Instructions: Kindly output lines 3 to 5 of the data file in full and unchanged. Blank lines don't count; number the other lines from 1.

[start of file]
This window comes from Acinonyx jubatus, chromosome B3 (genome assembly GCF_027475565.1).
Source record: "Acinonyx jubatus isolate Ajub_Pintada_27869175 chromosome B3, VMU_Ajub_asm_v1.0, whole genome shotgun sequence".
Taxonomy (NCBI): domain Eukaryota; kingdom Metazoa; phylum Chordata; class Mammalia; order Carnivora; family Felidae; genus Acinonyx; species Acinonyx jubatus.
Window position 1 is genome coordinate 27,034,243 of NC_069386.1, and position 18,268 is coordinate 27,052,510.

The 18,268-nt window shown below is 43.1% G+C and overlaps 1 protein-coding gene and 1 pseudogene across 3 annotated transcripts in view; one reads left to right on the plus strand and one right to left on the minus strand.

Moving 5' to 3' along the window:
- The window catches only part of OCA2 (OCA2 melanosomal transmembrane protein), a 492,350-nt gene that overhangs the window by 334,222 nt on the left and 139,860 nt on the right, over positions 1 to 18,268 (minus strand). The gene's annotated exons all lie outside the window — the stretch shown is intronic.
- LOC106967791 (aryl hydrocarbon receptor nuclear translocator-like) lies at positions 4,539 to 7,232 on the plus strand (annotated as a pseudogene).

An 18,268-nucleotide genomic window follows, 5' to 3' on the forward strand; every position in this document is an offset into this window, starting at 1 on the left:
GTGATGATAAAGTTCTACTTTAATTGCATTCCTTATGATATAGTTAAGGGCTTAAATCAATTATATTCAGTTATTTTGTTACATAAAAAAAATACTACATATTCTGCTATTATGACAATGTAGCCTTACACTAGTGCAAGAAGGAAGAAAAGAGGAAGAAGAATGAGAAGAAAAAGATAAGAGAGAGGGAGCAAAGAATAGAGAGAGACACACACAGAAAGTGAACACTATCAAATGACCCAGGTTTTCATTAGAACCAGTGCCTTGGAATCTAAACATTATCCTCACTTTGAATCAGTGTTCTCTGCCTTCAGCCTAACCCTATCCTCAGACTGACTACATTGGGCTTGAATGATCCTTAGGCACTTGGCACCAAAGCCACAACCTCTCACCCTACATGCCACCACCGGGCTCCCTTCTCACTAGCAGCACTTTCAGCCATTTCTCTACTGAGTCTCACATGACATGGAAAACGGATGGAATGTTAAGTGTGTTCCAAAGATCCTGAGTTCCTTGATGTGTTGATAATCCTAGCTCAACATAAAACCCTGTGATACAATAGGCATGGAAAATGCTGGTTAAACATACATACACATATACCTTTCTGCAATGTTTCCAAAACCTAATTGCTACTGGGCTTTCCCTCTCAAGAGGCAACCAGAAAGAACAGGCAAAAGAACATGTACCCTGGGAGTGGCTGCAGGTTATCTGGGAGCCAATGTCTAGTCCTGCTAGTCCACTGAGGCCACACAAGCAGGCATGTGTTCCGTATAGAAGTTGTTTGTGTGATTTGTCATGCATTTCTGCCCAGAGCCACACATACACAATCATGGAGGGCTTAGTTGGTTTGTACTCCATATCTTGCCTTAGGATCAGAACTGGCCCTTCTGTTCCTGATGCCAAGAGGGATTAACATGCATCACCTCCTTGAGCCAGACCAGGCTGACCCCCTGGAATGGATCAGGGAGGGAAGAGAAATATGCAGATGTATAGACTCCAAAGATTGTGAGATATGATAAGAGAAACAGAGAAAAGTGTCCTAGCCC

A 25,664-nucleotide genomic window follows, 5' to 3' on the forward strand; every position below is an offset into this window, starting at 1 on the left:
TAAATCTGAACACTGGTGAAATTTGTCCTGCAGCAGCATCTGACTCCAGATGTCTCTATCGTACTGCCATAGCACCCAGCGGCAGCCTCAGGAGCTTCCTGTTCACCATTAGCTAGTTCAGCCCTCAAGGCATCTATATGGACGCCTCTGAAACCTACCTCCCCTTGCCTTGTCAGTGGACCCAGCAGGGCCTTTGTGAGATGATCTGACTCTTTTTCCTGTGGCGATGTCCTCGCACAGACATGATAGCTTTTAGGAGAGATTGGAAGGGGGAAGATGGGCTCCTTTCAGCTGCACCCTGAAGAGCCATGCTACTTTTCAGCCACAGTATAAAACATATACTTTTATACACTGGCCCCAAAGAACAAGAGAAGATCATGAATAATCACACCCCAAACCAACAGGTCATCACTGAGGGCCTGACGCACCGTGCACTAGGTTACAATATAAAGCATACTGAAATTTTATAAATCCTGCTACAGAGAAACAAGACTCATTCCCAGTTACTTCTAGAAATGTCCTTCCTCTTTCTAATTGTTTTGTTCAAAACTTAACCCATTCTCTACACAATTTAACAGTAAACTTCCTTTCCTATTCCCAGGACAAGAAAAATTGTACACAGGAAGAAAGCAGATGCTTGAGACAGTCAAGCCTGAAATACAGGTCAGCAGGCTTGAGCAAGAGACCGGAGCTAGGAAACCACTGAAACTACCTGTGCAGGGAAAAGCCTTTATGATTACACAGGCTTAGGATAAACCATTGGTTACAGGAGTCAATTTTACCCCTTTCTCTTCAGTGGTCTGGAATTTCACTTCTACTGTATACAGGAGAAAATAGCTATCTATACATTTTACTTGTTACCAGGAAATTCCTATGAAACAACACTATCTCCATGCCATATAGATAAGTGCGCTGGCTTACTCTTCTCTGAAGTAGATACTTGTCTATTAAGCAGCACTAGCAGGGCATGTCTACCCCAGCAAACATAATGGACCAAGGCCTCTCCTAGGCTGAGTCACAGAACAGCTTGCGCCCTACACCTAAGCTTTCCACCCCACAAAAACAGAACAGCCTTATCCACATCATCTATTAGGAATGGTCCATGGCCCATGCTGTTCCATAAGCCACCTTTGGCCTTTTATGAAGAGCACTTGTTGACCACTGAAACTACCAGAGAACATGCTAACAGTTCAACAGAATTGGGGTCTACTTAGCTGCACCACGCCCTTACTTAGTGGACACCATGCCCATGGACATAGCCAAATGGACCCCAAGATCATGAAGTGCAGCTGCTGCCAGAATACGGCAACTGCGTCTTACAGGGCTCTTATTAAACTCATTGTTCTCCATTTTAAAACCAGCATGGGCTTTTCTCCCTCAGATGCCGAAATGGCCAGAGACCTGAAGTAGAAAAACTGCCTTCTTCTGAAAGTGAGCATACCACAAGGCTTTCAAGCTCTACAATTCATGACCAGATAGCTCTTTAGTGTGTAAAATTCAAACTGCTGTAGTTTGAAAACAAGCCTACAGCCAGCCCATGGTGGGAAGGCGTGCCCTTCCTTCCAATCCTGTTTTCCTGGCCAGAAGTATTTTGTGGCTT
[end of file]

Taxonomy (NCBI): domain Eukaryota; kingdom Metazoa; phylum Chordata; class Mammalia; order Carnivora; family Felidae; genus Acinonyx; species Acinonyx jubatus.
Window position 1 is genome coordinate 27,034,243 of NC_069386.1, and position 18,268 is coordinate 27,052,510.

The 18,268-nt window shown below is 43.1% G+C and overlaps 1 protein-coding gene and 1 pseudogene across 3 annotated transcripts in view; one reads left to right on the plus strand and one right to left on the minus strand.